Twitter Allows a 140-Letter Character Limit, Which is Something Not Known to Many People (or, At Least, to the Colorado Courts)

There are some prolific judges who use Twitter. For example, since joining Twitter in 2009, Texas Justice Willett has written more than 12,800 tweets. That doesn’t put him anywhere near the most prolific Twitter users, but, by his own reckoning, it does make him “probably the most avid judicial tweeter in America — which he said, “is like being the tallest munchkin in Oz.”

There are also courts that use Twitter, the most recent of which to employ Twitter is Colorado.  The Colorado Supreme Court, Court of Appeals, and Office of the State Court Administrator all launched Twitter accounts, and to mark the occasion issued this news release:

The Colorado Supreme Court, Court of Appeals and Office of the State Court Administrator have taken to Twitter as a portal to communicate with the media and public about breaking news, the work of the Courts, and ongoing community education initiatives.

“Social media platforms such as Twitter have proven to be powerful and useful communication tools with deep reach to broad audiences,” Colorado Supreme Court Chief Justice Nancy Rice said. “I believe that Twitter will enhance our outreach and communication efforts as we pursue our mission to educate Coloradans about the roles, responsibilities and actions of our Courts.”

The Colorado Supreme Court (@CoSupremeCourt) will Tweet case announcements, oral argument schedules, proposed and adopted rule changes, committee actions, events like Courts in the Community hosted by the Justices, and other information related to the operation of the Supreme Court.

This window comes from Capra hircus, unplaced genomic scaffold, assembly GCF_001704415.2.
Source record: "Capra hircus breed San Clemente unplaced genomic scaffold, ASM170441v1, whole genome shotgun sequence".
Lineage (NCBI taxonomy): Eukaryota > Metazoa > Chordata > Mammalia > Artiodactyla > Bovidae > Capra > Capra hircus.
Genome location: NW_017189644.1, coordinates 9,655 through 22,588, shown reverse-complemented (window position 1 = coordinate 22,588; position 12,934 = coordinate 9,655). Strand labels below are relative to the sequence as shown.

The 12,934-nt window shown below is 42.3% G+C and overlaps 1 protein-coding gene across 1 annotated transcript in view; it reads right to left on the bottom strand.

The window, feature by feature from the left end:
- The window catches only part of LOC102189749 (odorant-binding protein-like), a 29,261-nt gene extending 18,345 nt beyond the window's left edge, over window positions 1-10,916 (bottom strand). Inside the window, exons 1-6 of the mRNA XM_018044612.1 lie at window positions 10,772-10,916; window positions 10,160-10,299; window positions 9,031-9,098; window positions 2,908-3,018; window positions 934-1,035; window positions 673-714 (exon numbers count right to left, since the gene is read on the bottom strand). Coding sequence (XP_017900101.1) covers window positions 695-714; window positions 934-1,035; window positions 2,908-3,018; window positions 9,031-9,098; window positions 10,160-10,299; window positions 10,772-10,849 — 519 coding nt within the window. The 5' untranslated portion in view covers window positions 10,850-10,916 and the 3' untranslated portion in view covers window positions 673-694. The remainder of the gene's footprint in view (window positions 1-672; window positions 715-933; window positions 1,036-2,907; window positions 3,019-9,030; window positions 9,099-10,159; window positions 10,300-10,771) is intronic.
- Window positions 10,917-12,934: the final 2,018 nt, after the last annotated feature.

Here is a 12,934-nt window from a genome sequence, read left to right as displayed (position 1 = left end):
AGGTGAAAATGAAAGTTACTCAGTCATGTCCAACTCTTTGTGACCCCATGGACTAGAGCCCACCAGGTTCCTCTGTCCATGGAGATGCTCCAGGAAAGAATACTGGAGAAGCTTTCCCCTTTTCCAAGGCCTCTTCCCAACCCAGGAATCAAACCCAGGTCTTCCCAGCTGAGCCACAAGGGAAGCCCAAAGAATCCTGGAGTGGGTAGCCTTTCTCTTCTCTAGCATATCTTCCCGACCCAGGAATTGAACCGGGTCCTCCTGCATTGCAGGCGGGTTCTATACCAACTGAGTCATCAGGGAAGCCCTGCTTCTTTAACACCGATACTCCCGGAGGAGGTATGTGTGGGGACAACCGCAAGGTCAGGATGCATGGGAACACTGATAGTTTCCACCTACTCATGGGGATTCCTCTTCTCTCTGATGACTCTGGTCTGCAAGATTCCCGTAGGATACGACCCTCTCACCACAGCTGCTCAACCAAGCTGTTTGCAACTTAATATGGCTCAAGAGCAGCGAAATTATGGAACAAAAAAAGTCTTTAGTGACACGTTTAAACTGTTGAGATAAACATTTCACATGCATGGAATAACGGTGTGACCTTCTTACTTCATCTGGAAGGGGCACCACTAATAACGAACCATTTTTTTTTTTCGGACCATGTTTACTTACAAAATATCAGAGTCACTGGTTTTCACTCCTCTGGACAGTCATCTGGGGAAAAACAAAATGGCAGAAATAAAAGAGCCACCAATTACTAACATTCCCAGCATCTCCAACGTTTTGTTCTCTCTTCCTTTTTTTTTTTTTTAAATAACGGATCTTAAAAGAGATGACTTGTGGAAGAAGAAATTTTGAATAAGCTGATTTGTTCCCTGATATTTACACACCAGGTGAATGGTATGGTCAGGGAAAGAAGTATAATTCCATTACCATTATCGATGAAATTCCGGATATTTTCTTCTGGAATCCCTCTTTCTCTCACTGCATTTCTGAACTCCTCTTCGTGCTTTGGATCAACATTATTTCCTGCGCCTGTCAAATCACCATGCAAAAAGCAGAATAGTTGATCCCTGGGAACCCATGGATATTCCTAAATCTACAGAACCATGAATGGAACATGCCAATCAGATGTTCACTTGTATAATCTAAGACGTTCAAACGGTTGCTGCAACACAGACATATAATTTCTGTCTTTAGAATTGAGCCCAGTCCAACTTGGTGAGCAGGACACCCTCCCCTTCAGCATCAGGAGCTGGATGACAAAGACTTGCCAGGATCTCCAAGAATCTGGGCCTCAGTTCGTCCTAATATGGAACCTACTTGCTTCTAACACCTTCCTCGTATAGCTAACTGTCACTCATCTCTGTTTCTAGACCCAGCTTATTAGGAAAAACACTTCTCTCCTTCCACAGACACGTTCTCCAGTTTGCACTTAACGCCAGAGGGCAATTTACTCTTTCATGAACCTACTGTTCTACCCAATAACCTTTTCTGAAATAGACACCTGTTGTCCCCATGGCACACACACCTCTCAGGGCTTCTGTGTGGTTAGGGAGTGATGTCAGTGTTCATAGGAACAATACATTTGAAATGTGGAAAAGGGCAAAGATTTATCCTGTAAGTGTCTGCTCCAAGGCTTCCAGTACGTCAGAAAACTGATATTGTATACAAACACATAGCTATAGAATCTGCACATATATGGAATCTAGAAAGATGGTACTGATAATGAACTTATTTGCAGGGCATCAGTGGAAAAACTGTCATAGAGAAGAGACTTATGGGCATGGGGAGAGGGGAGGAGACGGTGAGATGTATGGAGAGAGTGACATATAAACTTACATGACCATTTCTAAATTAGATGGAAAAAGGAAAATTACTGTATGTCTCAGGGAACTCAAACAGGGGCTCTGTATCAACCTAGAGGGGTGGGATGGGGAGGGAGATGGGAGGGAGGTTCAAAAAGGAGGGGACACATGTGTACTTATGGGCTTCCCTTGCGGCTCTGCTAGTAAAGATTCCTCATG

The Colorado Court of Appeals (@CoCourtAppeals) will also Tweet case announcements and oral argument schedules, as well as changes to any Court protocols and policies, Court outreach initiatives and events, and other important information related to the Court of Appeals.

The statewide Judicial Twitter handle (@CoCourts) will be used by the Office of the State Court Administrator, as well as Colorado’s District and County Courts, and will provide information on high-profile cases, press releases, media alerts, courthouse closures and delayed openings, judicial vacancies, career opportunities, jury information and other timely news.

In addition to Colorado Judicial’s robust Website, the Courts and Probation also have a presence on LinkedIn and Facebook. The Court’s public information officer, Rob McCallum, began using Twitter in 2012 as a way to communicate with the media and public about high-profile cases. McCallum will continue using his Twitter account (@rwmccallum) to complement the Courts’ accounts.


So no reader has to actually count the characters in the press release, this much is quite clear: the press release is 1846 characters too long for a Twitter posting…but then again, Colorado is new to Tweeting.


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